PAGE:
Decision-making in the healthcare sector

Choose an ethical decision-making model from among the following three
discussed in the lecture and other readings: Nash’s 12 Questions for Moral Choices,
Kidder’s Ethical Checkpoints, and Uustal’s Ethical Decision-Making Model. Apply your
chosen model to the following ethical dilemma:
Your terminally ill patient told you at her last visit that, since her pain could no
longer be completely controlled by any means, and in her opinion she was just waiting
to die, she was going to Holland to participate in its physician-assisted suicide program.
What would your advice to this patient be? In a 500-750 word paper, include a
letter to your patient offering your insights and recommendations regarding this
In addition, following your letter, include a subsection in which you address the
following when completing this assignment:
1.Explain the theory of the chosen ethical decision-making model as it relates to
this scenario. What effect have this and other models had on medical practice over the
2.Should a doctor be able to end the life of an individual who is suffering and
who has no hope of recovery? Why or why not?
3.How might a living will be used, or not, to guide an individual’s end of life
4.How does the use of technology complicate the dying process?

Decision-making in the healthcare sector

Halison Hospital
235 Derigr drive
Los Angeles, California
September 7, 2017
Mrs.Alison Rivera
1234, ABCD,
Los Angeles, California

Dear Mrs. Alison Rivera,
We have gone through this journey together, and I understand the challenges that you have
had to undergo to treat the illness and lessen the pain. I listened to your desire to take part in
the physician-assisted suicide program in Holland, but I have some recommendation before
you make a final decision. I would suggest you look for a second opinion from another expert
on ways to minimise the pain.
Besides, consult with your loved ones, as this will provide more clarity on the decision that
you want to make. After going through these two suggestions, when we meet in the next
session we can go through your decision. Do not lose hope; continue taking the medication as
this will help lessen the pain.
I am looking forward to our next session.
Doctor Martinez

Section 2

The Ussual’s ethical decision-making model has nine steps. The first step deals with
determining the objective that will be achieved if the patients take part in the physician-
assisted program. The second step deals with carrying out a preliminary survey of the option
present to decide the variability of the option. The third step deals with determining the
associated values that the decision will have on you and your loved ones. The fourth step
deals with concentrating on the importance of the decision (Ahmed and Ali, 2013).
The fifth principle deals with budgeting on ones’ time and energy. The sixth principle
deals with choosing a decision-making strategy. This can be done by researching on other
options that the patient has. The seventh step deals with identifying your options, and

engaging a different expert to get their opinion on the physician-assisted suicide program can
do this. The eighth step deals with evaluating the options presented to me by different parties
and the last step deals with making a decision that is based on time and budget (Ahmed and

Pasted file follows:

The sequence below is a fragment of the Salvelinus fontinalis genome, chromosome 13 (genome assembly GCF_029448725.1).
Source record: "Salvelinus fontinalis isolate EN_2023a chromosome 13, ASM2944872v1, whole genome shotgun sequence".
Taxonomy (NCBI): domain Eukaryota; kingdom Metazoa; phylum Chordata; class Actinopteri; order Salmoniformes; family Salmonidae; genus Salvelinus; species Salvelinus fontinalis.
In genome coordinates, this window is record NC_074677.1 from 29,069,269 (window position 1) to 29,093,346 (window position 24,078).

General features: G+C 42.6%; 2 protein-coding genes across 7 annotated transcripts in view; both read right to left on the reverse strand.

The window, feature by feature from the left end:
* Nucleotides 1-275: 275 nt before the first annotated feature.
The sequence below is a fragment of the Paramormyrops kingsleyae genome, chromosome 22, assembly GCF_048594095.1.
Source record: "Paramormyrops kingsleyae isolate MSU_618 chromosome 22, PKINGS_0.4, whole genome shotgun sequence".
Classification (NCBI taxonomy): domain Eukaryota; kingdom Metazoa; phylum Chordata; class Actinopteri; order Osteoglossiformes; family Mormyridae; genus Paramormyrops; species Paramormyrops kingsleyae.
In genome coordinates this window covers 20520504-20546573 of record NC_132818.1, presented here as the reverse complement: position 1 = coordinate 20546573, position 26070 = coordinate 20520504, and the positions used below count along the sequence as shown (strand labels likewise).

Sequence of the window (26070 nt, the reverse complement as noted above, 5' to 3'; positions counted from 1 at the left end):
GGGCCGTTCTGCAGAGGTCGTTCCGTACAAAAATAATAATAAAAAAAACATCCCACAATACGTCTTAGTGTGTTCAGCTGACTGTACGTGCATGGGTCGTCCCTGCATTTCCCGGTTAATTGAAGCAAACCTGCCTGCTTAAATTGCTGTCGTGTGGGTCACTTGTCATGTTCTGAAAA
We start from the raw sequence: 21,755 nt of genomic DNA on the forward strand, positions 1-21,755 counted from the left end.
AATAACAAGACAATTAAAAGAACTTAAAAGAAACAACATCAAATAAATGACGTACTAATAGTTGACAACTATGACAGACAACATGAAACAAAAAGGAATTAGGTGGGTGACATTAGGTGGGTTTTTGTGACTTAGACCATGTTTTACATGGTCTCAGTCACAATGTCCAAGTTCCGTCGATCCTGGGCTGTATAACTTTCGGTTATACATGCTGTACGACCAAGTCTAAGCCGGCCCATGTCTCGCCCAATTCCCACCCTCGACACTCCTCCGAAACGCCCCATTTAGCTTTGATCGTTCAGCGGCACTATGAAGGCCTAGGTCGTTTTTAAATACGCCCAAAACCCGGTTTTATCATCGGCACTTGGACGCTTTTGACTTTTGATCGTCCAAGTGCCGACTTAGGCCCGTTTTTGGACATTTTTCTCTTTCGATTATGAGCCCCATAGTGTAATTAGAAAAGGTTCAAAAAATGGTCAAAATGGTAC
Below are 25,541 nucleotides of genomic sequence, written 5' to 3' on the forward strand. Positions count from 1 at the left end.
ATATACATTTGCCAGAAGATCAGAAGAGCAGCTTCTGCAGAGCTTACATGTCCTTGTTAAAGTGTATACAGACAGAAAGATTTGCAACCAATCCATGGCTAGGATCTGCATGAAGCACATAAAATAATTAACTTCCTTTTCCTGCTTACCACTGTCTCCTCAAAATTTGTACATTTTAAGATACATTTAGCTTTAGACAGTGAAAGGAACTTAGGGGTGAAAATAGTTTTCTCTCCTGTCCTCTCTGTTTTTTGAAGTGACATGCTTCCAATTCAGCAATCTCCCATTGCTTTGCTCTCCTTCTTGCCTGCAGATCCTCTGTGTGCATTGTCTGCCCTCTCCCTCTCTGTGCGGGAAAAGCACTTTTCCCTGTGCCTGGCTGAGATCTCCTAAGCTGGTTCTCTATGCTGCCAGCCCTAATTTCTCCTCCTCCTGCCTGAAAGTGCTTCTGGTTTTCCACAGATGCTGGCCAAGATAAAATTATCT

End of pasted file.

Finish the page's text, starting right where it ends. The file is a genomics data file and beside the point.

Ali, 2013).
This and other ethical models have a series of steps that guide the patient and doctors
in making a sound decision in the case of dilemmas. The steps that they go through provide
clarity to the parties involved as they evaluate various options that they have in place. This is
important especially on controversial issues like the physician-assisted suicide program.
Doctors should ensure that they end the suffering of their patients. At times, when all
forms of treatment have failed and the patient is in immense suffering with no hope, ending
their life is justified. Assisting the patient to end their life with their consent is a form of
compassion, which is a value that doctors need to have in their profession (Ahmed and Ali,
Living wills are used to decide how a person wants to end their life. This occurs
especially when they reach a point in their life due to illness, that they are unable to decide
for themselves. It is a legal binding document that dictates the process to be followed when
ending the life of a patient when all forms of treatment have failed (Brinkman-Stoppelenburg
et al., 2014).
The dying process has become complicated because the use of machines can keep the
person alive while their brain is dead. This leads to a complication for doctors on what
definition to use to pronounce a person dead. Technology can keep a person alive despite
their brain being dead, in the case their families decide to use the life support machines. The
machines continue to pump blood in a patient giving them a pulse despite the fact that their

brain cannot function. This does call for a redefinition of the term death in legal and medical
fields to avoid any dilemmas for the doctors (Ryan- Harhman, 2016).
In conclusion, ending a patient’s life has posed an ethical dilemma for most doctors.
The ethical models and living will do help in making the decision and remove the burden
from the doctors.


Ahmed, Y., & Ali, T. (2013). End of life ethics in cancer patients: Conflicts and dilemmas.
International Journal of Medical Research, 1(2), 7-12.
Brinkman-Stoppelenburg, A., Rietjens, J. A., & Van der Heide, A. (2014). The effects of
advance care planning on end-of-life care: a systematic review. Pallative medicine, 28 (8),
Ryan- Harhman, M. (2016). Refusing Technology, Accepting Death: My Father’s Story.
Perspective in Biology and Medicine, 59(2), 198-205.